New faculty Brian Broughman: Studying the legal dynamics of startups

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By Grace Renshaw

As a law student at the University of Michigan, Brian Broughman aimed to become a corporate attorney working on mergers and acquisitions. He joined a Chicago law firm as a corporate associate after graduation but quickly found that practicing law was limiting in ways he had not anticipated.

“I enjoyed my time in practice, but at large law firms you soon end up specializing. You become the associate who focuses on a certain type of deal because you can do it fast and well,” says Broughman, a new professor of law at Vanderbilt. “I wanted to keep exploring new topics.”

Broughman decided to study the legal and financial dynamics of startup firms as a Ph.D. student at the University of California, Berkeley. There he became intrigued with the nimble and innovative ways that Silicon Valley lawyers were adapting financing contracts—customarily used to support the formation of large corporations—to meet the needs of small, entrepreneurial startups funded by private investors and venture capital firms.

“Rather than relying on formal contracts and carefully worded debt covenants, venture capital investors take an active role in ongoing governance,” he says. “This allows more flexibility to changing circumstances.”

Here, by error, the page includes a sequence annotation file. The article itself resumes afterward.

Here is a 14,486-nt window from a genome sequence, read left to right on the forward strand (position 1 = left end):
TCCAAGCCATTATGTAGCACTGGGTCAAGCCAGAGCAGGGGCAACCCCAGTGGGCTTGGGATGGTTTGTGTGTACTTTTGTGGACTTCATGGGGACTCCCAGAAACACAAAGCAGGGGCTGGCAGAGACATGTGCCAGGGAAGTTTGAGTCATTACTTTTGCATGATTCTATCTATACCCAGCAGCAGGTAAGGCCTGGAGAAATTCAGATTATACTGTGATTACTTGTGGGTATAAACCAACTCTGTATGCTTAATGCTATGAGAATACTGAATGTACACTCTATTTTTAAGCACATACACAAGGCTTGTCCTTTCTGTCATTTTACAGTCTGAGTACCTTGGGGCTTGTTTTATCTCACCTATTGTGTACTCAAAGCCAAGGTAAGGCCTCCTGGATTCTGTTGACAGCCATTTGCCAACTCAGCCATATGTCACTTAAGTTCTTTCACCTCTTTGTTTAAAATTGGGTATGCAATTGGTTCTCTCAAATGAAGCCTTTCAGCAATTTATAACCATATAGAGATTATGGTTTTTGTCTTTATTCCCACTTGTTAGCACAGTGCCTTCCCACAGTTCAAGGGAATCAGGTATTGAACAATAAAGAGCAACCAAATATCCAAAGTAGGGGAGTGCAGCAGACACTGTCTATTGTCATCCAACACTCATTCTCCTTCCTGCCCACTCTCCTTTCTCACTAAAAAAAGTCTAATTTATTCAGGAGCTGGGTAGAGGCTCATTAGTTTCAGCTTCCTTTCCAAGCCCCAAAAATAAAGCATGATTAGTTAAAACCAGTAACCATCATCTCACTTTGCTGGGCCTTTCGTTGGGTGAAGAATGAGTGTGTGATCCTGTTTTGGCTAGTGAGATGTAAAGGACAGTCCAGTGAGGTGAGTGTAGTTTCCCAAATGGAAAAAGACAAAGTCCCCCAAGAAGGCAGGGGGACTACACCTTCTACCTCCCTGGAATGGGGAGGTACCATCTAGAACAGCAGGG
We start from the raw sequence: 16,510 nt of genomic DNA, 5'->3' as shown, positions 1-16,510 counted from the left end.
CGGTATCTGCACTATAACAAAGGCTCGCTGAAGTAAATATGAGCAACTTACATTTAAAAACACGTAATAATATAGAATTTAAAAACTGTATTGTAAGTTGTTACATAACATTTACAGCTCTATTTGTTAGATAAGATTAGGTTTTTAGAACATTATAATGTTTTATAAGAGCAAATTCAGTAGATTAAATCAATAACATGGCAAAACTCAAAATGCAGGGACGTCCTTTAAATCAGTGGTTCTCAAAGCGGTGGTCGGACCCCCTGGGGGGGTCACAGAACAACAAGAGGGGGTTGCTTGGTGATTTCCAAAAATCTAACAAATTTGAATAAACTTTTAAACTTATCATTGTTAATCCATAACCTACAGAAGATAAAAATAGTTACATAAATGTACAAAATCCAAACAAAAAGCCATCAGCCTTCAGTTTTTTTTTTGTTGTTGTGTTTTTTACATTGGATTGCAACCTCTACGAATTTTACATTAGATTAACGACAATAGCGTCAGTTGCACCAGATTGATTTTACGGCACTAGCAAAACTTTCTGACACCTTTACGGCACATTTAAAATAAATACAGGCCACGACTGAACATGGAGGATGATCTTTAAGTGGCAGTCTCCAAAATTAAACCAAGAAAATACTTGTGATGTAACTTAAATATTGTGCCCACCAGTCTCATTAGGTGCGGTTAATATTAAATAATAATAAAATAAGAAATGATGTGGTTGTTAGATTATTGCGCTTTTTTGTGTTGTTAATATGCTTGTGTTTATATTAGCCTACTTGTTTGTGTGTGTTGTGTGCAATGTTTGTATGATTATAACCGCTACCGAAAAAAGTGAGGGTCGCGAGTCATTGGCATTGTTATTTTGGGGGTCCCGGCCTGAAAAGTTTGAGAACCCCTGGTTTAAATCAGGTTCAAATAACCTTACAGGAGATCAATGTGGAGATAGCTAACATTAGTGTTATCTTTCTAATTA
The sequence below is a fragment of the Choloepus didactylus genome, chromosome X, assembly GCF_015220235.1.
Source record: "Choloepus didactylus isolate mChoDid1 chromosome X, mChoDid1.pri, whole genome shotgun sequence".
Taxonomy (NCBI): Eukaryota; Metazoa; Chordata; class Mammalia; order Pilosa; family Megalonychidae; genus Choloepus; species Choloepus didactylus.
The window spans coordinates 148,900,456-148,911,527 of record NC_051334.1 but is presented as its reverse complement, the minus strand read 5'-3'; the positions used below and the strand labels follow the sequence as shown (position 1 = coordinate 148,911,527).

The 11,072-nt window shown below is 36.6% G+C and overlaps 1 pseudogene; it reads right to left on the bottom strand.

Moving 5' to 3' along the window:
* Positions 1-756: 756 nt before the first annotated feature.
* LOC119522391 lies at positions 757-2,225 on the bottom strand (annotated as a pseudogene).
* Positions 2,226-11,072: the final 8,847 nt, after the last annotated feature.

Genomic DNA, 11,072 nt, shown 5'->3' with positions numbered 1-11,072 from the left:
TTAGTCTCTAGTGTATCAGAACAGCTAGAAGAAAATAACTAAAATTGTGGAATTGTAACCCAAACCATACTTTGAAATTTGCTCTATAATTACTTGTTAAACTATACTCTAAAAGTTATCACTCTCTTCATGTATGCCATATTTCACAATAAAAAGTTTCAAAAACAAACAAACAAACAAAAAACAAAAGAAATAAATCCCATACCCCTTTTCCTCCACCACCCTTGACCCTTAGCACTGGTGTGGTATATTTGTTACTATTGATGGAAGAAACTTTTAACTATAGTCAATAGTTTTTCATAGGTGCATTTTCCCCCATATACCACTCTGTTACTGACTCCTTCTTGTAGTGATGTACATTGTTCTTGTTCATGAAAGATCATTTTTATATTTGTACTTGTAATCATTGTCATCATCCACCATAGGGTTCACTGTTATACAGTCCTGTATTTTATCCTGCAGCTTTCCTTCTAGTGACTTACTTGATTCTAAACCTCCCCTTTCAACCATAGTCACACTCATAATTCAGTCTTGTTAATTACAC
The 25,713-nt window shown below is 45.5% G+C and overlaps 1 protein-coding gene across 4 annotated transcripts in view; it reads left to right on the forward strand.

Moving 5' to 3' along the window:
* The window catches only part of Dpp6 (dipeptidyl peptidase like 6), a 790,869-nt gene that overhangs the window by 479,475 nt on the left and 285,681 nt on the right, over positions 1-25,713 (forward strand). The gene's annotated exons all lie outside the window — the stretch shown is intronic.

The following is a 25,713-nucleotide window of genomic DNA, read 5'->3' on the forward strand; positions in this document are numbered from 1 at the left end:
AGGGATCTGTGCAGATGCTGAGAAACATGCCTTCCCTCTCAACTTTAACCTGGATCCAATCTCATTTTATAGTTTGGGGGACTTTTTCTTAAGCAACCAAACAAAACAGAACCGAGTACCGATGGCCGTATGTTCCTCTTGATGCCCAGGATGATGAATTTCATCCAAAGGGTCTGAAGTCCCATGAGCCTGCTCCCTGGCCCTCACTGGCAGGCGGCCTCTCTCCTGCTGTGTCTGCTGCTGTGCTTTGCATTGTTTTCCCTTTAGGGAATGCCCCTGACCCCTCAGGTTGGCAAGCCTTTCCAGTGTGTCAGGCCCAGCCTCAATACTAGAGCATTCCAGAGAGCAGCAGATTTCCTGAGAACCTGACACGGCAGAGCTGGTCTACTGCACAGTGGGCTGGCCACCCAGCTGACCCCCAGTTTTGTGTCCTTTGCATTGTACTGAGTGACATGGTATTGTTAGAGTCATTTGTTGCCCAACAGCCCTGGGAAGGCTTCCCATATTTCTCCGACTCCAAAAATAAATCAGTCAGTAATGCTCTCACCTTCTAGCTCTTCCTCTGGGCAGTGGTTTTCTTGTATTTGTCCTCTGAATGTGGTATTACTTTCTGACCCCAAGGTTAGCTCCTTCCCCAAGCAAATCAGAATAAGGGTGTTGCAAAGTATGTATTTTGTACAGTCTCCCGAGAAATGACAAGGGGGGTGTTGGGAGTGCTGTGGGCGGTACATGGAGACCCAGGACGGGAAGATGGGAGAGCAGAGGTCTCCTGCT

Studying startups from their inception through their acquisition or initial public offering, he says, provided “a wonderful window to see what sort of contracts they used to bring money in, and how decision-making control was allocated between the firms’ founders and investors.”

Broughman was particularly interested in how various financing arrangements affected the balance of power between founders seeking to translate their creative vision into viable, profitable companies and the various parties funding the new enterprises. “I found it fascinating to see how you could get a large number of different parties, all with different interests, to come together and cooperate on a single joint venture,” he says. “I wanted to study how parties with different interests could align around a startup firm.”

After earning his doctorate, Broughman joined the faculty of Indiana University Maurer School of Law in Bloomington, where he explored such topics as the role of independent directors in startup firms and whether venture capital investors used inside rounds of financing to dilute the founders’ control of the firms. His research has been published in the Harvard Business Law Review, Journal of Financial Economics, Journal of Law and Economics, Journal of Legal Studies and Journal of Corporate Finance.

At Vanderbilt, Broughman is affiliated with the law school’s Program in Law and Business, where he teaches Mergers and Acquisitions, Corporations and Business Entities, and a class introducing law students to fundamentals of corporate finance.